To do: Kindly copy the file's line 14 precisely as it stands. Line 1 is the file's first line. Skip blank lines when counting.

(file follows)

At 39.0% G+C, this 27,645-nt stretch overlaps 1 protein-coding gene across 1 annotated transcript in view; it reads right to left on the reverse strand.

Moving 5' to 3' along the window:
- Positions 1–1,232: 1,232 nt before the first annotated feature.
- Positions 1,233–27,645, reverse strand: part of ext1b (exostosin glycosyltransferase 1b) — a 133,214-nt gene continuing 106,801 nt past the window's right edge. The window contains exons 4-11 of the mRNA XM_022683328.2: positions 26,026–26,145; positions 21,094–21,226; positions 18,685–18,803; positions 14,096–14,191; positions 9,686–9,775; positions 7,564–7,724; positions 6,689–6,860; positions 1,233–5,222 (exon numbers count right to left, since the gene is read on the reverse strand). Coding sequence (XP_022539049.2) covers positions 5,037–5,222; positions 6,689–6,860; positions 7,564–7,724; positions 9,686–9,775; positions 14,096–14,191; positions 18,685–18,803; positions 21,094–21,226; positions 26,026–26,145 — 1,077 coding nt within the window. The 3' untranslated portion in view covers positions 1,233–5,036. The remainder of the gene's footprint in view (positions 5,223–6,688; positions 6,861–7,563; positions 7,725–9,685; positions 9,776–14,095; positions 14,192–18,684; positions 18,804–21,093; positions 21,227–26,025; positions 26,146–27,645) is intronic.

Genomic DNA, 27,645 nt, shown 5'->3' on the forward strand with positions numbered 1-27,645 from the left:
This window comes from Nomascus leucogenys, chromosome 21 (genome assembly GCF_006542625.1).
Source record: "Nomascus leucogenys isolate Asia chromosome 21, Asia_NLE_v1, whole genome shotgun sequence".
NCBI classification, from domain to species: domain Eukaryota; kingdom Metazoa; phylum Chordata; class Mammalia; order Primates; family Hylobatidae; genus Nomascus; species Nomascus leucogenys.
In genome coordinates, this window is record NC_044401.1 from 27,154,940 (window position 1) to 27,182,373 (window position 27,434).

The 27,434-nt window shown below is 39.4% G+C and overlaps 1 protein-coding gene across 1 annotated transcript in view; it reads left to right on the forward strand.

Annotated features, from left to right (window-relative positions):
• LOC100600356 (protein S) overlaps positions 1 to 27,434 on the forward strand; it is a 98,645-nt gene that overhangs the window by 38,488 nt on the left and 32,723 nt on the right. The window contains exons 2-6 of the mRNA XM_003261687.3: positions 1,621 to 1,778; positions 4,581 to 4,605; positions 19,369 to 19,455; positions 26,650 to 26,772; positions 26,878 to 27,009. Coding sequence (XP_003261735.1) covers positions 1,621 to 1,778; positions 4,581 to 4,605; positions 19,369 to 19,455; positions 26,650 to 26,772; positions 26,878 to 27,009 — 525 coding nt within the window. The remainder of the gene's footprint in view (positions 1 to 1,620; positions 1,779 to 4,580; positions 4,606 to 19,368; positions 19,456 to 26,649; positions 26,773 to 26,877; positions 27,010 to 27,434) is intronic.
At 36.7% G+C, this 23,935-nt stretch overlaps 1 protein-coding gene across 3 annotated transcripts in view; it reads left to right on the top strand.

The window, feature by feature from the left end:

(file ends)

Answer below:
The window, feature by feature from the left end: